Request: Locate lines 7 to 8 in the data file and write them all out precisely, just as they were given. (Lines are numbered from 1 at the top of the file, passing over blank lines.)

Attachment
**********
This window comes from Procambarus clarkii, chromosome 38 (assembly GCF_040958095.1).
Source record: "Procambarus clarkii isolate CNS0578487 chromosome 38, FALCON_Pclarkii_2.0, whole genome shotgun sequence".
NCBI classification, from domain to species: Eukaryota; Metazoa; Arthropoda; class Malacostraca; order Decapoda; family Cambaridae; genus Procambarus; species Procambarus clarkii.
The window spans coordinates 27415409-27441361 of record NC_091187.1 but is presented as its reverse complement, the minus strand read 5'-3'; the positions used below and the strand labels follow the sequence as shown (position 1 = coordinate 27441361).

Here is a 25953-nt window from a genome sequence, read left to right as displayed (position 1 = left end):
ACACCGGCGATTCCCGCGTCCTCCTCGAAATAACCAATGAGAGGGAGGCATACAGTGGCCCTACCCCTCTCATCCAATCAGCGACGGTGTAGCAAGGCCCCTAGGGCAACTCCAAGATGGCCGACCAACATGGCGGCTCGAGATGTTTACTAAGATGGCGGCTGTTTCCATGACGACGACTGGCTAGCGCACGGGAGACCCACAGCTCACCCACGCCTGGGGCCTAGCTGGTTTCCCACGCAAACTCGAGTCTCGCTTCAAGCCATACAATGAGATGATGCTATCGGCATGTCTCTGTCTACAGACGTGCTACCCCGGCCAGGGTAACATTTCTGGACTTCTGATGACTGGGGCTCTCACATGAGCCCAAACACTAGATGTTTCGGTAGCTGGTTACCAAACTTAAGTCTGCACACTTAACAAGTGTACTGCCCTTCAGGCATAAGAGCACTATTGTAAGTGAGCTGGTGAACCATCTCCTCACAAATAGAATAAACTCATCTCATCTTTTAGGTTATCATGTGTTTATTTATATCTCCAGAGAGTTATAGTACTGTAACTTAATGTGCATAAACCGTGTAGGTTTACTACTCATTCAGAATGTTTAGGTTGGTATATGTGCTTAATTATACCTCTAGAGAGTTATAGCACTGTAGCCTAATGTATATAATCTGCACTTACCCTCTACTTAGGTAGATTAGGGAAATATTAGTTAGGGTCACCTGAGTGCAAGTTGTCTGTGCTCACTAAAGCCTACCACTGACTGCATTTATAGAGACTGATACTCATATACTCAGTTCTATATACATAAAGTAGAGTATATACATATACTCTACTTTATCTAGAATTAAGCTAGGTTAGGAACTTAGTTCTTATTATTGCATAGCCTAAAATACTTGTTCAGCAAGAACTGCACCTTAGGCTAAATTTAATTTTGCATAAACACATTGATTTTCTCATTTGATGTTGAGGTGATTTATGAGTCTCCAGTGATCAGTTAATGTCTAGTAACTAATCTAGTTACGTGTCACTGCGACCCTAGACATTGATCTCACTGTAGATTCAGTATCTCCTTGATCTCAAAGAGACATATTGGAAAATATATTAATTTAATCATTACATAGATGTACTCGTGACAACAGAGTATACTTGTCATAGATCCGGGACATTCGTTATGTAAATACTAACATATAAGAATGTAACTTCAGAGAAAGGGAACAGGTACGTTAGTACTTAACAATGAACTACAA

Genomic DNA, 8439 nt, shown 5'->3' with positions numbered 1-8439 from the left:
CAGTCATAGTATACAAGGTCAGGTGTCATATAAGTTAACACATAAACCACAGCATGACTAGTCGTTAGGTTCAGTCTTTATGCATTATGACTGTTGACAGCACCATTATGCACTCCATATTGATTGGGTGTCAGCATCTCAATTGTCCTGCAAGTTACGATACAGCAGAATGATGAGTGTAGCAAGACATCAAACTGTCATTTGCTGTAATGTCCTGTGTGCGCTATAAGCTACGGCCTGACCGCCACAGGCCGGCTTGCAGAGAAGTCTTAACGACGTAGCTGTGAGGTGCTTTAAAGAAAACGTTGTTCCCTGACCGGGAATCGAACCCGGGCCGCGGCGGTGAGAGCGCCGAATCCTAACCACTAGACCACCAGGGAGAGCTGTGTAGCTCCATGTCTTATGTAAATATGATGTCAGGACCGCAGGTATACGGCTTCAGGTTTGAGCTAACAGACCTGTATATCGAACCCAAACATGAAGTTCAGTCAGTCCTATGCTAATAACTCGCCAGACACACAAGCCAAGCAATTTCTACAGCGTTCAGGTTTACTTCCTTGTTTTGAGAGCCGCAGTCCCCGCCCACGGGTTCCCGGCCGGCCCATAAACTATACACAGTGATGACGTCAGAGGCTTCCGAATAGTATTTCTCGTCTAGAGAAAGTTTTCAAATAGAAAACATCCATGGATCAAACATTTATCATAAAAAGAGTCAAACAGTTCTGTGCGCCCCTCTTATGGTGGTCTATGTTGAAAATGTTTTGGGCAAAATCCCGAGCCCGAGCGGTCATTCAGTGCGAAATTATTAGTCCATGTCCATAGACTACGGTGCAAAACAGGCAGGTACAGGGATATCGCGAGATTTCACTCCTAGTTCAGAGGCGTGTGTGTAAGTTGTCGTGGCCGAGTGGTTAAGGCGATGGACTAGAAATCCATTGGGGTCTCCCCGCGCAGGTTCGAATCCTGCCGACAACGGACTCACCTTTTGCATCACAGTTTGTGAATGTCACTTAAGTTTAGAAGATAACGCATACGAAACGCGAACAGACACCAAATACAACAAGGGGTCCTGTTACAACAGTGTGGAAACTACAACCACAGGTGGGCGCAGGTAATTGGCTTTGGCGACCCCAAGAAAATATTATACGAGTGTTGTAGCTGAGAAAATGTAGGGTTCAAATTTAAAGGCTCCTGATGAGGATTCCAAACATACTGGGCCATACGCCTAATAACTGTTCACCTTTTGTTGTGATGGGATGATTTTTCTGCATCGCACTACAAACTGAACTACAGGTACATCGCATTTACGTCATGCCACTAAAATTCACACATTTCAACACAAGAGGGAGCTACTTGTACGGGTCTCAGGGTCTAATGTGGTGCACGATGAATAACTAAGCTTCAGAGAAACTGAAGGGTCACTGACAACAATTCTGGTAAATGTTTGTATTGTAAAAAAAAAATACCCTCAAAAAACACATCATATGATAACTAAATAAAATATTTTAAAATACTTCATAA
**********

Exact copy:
Genomic DNA, 8439 nt, shown 5'->3' with positions numbered 1-8439 from the left:
CAGTCATAGTATACAAGGTCAGGTGTCATATAAGTTAACACATAAACCACAGCATGACTAGTCGTTAGGTTCAGTCTTTATGCATTATGACTGTTGACAGCACCATTATGCACTCCATATTGATTGGGTGTCAGCATCTCAATTGTCCTGCAAGTTACGATACAGCAGAATGATGAGTGTAGCAAGACATCAAACTGTCATTTGCTGTAATGTCCTGTGTGCGCTATAAGCTACGGCCTGACCGCCACAGGCCGGCTTGCAGAGAAGTCTTAACGACGTAGCTGTGAGGTGCTTTAAAGAAAACGTTGTTCCCTGACCGGGAATCGAACCCGGGCCGCGGCGGTGAGAGCGCCGAATCCTAACCACTAGACCACCAGGGAGAGCTGTGTAGCTCCATGTCTTATGTAAATATGATGTCAGGACCGCAGGTATACGGCTTCAGGTTTGAGCTAACAGACCTGTATATCGAACCCAAACATGAAGTTCAGTCAGTCCTATGCTAATAACTCGCCAGACACACAAGCCAAGCAATTTCTACAGCGTTCAGGTTTACTTCCTTGTTTTGAGAGCCGCAGTCCCCGCCCACGGGTTCCCGGCCGGCCCATAAACTATACACAGTGATGACGTCAGAGGCTTCCGAATAGTATTTCTCGTCTAGAGAAAGTTTTCAAATAGAAAACATCCATGGATCAAACATTTATCATAAAAAGAGTCAAACAGTTCTGTGCGCCCCTCTTATGGTGGTCTATGTTGAAAATGTTTTGGGCAAAATCCCGAGCCCGAGCGGTCATTCAGTGCGAAATTATTAGTCCATGTCCATAGACTACGGTGCAAAACAGGCAGGTACAGGGATATCGCGAGATTTCACTCCTAGTTCAGAGGCGTGTGTGTAAGTTGTCGTGGCCGAGTGGTTAAGGCGATGGACTAGAAATCCATTGGGGTCTCCCCGCGCAGGTTCGAATCCTGCCGACAACGGACTCACCTTTTGCATCACAGTTTGTGAATGTCACTTAAGTTTAGAAGATAACGCATACGAAACGCGAACAGACACCAAATACAACAAGGGGTCCTGTTACAACAGTGTGGAAACTACAACCACAGGTGGGCGCAGGTAATTGGCTTTGGCGACCCCAAGAAAATATTATACGAGTGTTGTAGCTGAGAAAATGTAGGGTTCAAATTTAAAGGCTCCTGATGAGGATTCCAAACATACTGGGCCATACGCCTAATAACTGTTCACCTTTTGTTGTGATGGGATGATTTTTCTGCATCGCACTACAAACTGAACTACAGGTACATCGCATTTACGTCATGCCACTAAAATTCACACATTTCAACACAAGAGGGAGCTACTTGTACGGGTCTCAGGGTCTAATGTGGTGCACGATGAATAACTAAGCTTCAGAGAAACTGAAGGGTCACTGACAACAATTCTGGTAAATGTTTGTATTGTAAAAAAAAAATACCCTCAAAAAACACATCATATGATAACTAAATAAAATATTTTAAAATACTTCATAA